One of the last gigs I went to pre-lockdown, in November 2019, was the magnificent Holy Moly and the Crackers in York. On the merchandise table afterwards, alongside the standard array of CDs and T-shirts, was a solitary copy of a book called Drunk Folk Stories bearing the familiar name of Beans on Toast.
I didn’t buy it but, as a long-time fan of the singer born Jay McAllister, was intrigued as to what it was doing there – at a gig he wasn’t playing at, far from his London/Kent manor, propped in a corner with no apparent fanfare. (I can’t even be certain it was for sale – perhaps one of the band was just reading it at the time?)
I mention it here because, having read the newly released follow-up Foolhardy Folk Tales, I feel “Beans” would enjoy the chance discovery. Several of the tales told here revolve at least in part around merch stands – Art, in particular, and also The Key in which he notes “I could probably write a whole chapter about merch”. That story recounts a crazy experience on tour in America with Skinny Lister, another part of a close-knit group of friends and storming acts also bringing in Holy Moly and Frank Turner. The latter namechecked McAllister on ‘I Knew Prufrock Before He Got Famous’ (“Jay is our St George…”) and contributes a loving foreword here while Kae Tempest, Scroobius Pip and Mystery Jets’ Blaine Harrison offer up quotes in praise of a much-loved member of the scene.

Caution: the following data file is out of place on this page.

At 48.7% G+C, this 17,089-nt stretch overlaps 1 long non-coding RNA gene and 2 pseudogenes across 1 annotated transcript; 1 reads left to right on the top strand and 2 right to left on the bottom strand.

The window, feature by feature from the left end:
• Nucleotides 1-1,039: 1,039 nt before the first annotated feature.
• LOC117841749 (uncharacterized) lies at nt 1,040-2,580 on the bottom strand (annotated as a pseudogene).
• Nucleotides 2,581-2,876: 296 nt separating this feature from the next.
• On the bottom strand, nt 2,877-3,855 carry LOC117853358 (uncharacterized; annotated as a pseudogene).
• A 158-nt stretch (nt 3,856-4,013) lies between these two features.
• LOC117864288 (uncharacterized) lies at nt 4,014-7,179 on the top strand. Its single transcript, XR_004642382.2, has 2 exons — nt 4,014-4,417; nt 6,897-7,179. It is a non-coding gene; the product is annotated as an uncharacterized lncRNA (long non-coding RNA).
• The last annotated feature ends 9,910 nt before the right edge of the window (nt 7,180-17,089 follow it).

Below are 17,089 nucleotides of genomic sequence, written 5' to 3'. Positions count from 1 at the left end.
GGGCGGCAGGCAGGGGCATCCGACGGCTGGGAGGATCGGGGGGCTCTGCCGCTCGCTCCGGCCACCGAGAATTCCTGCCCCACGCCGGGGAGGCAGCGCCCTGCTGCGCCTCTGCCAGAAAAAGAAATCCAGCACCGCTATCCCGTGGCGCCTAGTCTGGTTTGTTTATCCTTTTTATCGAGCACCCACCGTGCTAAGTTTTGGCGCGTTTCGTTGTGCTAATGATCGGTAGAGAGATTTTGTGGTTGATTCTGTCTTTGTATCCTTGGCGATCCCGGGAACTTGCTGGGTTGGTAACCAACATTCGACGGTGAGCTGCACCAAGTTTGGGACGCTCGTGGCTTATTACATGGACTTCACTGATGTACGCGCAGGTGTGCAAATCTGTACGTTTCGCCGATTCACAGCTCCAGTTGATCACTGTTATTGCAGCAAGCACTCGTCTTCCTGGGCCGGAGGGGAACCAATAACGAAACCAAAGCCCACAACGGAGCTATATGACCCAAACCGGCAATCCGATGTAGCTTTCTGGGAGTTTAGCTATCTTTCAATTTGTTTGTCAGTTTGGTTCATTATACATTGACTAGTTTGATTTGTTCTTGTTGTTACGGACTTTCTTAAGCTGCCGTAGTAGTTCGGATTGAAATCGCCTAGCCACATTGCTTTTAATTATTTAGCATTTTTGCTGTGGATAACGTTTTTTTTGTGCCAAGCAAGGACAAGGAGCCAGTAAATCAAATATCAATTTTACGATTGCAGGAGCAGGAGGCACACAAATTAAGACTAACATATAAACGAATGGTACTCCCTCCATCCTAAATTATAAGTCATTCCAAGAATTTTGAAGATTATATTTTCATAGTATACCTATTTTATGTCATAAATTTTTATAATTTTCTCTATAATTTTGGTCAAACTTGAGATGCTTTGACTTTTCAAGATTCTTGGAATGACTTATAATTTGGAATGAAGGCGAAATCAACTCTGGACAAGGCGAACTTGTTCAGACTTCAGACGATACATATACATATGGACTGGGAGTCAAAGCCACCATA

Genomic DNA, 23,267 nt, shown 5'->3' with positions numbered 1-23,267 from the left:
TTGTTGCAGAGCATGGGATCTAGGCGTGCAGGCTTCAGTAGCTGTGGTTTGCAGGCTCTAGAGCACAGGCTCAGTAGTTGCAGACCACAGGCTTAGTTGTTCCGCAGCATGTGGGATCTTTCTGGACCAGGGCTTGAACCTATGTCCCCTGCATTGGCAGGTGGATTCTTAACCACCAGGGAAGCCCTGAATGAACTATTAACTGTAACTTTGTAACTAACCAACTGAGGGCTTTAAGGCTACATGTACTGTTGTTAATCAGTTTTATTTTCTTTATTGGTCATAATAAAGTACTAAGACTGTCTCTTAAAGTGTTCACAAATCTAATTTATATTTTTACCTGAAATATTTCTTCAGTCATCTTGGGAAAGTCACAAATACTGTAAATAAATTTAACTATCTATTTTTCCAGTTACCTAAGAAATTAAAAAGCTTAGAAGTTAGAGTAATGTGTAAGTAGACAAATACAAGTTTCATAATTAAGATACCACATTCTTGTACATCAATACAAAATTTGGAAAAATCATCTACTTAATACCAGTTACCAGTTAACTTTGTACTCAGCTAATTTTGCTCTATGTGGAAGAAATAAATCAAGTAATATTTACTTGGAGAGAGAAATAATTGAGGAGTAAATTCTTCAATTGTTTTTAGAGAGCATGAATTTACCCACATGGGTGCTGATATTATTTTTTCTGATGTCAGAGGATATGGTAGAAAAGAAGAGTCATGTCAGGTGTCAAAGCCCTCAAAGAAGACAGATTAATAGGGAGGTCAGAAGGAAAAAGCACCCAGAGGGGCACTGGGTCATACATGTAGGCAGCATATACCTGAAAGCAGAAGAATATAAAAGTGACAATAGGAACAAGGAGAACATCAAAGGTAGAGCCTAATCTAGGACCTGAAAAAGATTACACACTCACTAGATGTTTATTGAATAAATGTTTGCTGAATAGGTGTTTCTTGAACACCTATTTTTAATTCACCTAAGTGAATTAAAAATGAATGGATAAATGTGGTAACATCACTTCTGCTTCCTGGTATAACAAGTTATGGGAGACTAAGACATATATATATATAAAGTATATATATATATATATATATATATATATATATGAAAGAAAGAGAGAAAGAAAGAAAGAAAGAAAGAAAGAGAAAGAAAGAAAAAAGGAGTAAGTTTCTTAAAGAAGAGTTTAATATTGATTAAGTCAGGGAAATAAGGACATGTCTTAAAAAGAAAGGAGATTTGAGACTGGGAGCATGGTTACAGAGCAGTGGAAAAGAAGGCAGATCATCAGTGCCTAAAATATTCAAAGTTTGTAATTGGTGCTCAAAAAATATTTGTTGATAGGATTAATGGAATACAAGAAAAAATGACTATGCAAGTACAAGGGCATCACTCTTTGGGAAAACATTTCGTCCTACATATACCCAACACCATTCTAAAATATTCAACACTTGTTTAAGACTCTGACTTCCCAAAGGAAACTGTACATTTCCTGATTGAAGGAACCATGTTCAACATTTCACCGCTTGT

While this collection of nine stories, a rambling intro and a bonus game (Everyone’s a Critic) certainly delivers on the “Foolhardy” claim – from the preposterous pre-intro Great Tesco Robbery, which deserves to be made into a movie, to The Blag and most definitely The Key – there is also genuine heart to it. Anyone familiar with McAllister’s prolific musical output will know of his regular public professions of love for his wife Lizzy and in first No Such Thing As A Free Breakfast and then Art, we see both the genesis and the current status of their adorable relationship. In between those comes Beautiful Alice, a strange but moving tribute to a fan who died tragically young.
Messy, ramshackle, sometimes political, often emotional, always true to himself, this book is in keeping with the music and seemingly the man. If I ever see that first one at another random gig he’s not playing, I’ll buy it for sure.